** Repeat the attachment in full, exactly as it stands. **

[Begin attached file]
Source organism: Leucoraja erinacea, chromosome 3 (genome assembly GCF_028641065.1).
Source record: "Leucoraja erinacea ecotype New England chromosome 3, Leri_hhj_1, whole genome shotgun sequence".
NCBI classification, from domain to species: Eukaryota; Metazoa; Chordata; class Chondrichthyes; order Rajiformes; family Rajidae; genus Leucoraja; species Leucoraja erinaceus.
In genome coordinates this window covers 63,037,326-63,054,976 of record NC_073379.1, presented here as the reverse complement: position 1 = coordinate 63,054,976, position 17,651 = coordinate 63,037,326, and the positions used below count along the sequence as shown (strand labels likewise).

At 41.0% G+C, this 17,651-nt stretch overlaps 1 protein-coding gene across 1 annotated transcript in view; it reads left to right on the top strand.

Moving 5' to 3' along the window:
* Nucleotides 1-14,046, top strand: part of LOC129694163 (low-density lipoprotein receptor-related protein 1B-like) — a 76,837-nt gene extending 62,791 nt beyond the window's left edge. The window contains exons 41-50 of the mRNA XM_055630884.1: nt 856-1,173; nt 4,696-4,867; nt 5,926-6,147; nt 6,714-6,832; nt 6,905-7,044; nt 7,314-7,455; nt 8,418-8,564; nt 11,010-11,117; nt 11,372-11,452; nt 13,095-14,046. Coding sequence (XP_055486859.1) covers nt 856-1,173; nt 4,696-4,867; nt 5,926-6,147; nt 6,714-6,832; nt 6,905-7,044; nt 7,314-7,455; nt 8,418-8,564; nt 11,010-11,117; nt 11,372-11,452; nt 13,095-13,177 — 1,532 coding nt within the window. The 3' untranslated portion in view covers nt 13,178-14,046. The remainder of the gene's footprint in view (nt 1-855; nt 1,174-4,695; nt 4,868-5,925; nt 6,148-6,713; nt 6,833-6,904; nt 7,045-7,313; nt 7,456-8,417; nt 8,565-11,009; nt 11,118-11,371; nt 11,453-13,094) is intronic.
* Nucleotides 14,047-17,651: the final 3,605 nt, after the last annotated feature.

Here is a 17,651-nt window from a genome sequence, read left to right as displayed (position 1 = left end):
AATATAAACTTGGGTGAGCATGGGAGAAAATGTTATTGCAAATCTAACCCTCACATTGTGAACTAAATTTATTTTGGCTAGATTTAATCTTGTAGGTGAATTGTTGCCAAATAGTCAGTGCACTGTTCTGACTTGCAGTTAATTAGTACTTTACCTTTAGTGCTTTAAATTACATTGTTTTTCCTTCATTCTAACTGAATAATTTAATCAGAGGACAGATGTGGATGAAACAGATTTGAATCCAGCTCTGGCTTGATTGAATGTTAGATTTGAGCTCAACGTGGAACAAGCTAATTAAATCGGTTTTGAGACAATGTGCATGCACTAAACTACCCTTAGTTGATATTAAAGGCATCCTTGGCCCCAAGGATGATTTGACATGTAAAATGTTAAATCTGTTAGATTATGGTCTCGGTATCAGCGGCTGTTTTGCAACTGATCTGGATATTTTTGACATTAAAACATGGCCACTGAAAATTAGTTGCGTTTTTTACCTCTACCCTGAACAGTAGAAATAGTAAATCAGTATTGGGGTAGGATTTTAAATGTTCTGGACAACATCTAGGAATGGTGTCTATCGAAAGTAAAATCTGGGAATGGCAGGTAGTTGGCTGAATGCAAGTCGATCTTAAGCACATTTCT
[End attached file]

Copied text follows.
Source organism: Leucoraja erinacea, chromosome 3 (genome assembly GCF_028641065.1).
Source record: "Leucoraja erinacea ecotype New England chromosome 3, Leri_hhj_1, whole genome shotgun sequence".
NCBI classification, from domain to species: Eukaryota; Metazoa; Chordata; class Chondrichthyes; order Rajiformes; family Rajidae; genus Leucoraja; species Leucoraja erinaceus.
In genome coordinates this window covers 63,037,326-63,054,976 of record NC_073379.1, presented here as the reverse complement: position 1 = coordinate 63,054,976, position 17,651 = coordinate 63,037,326, and the positions used below count along the sequence as shown (strand labels likewise).

At 41.0% G+C, this 17,651-nt stretch overlaps 1 protein-coding gene across 1 annotated transcript in view; it reads left to right on the top strand.

Moving 5' to 3' along the window:
* Nucleotides 1-14,046, top strand: part of LOC129694163 (low-density lipoprotein receptor-related protein 1B-like) — a 76,837-nt gene extending 62,791 nt beyond the window's left edge. The window contains exons 41-50 of the mRNA XM_055630884.1: nt 856-1,173; nt 4,696-4,867; nt 5,926-6,147; nt 6,714-6,832; nt 6,905-7,044; nt 7,314-7,455; nt 8,418-8,564; nt 11,010-11,117; nt 11,372-11,452; nt 13,095-14,046. Coding sequence (XP_055486859.1) covers nt 856-1,173; nt 4,696-4,867; nt 5,926-6,147; nt 6,714-6,832; nt 6,905-7,044; nt 7,314-7,455; nt 8,418-8,564; nt 11,010-11,117; nt 11,372-11,452; nt 13,095-13,177 — 1,532 coding nt within the window. The 3' untranslated portion in view covers nt 13,178-14,046. The remainder of the gene's footprint in view (nt 1-855; nt 1,174-4,695; nt 4,868-5,925; nt 6,148-6,713; nt 6,833-6,904; nt 7,045-7,313; nt 7,456-8,417; nt 8,565-11,009; nt 11,118-11,371; nt 11,453-13,094) is intronic.
* Nucleotides 14,047-17,651: the final 3,605 nt, after the last annotated feature.

Here is a 17,651-nt window from a genome sequence, read left to right as displayed (position 1 = left end):
AATATAAACTTGGGTGAGCATGGGAGAAAATGTTATTGCAAATCTAACCCTCACATTGTGAACTAAATTTATTTTGGCTAGATTTAATCTTGTAGGTGAATTGTTGCCAAATAGTCAGTGCACTGTTCTGACTTGCAGTTAATTAGTACTTTACCTTTAGTGCTTTAAATTACATTGTTTTTCCTTCATTCTAACTGAATAATTTAATCAGAGGACAGATGTGGATGAAACAGATTTGAATCCAGCTCTGGCTTGATTGAATGTTAGATTTGAGCTCAACGTGGAACAAGCTAATTAAATCGGTTTTGAGACAATGTGCATGCACTAAACTACCCTTAGTTGATATTAAAGGCATCCTTGGCCCCAAGGATGATTTGACATGTAAAATGTTAAATCTGTTAGATTATGGTCTCGGTATCAGCGGCTGTTTTGCAACTGATCTGGATATTTTTGACATTAAAACATGGCCACTGAAAATTAGTTGCGTTTTTTACCTCTACCCTGAACAGTAGAAATAGTAAATCAGTATTGGGGTAGGATTTTAAATGTTCTGGACAACATCTAGGAATGGTGTCTATCGAAAGTAAAATCTGGGAATGGCAGGTAGTTGGCTGAATGCAAGTCGATCTTAAGCACATTTCT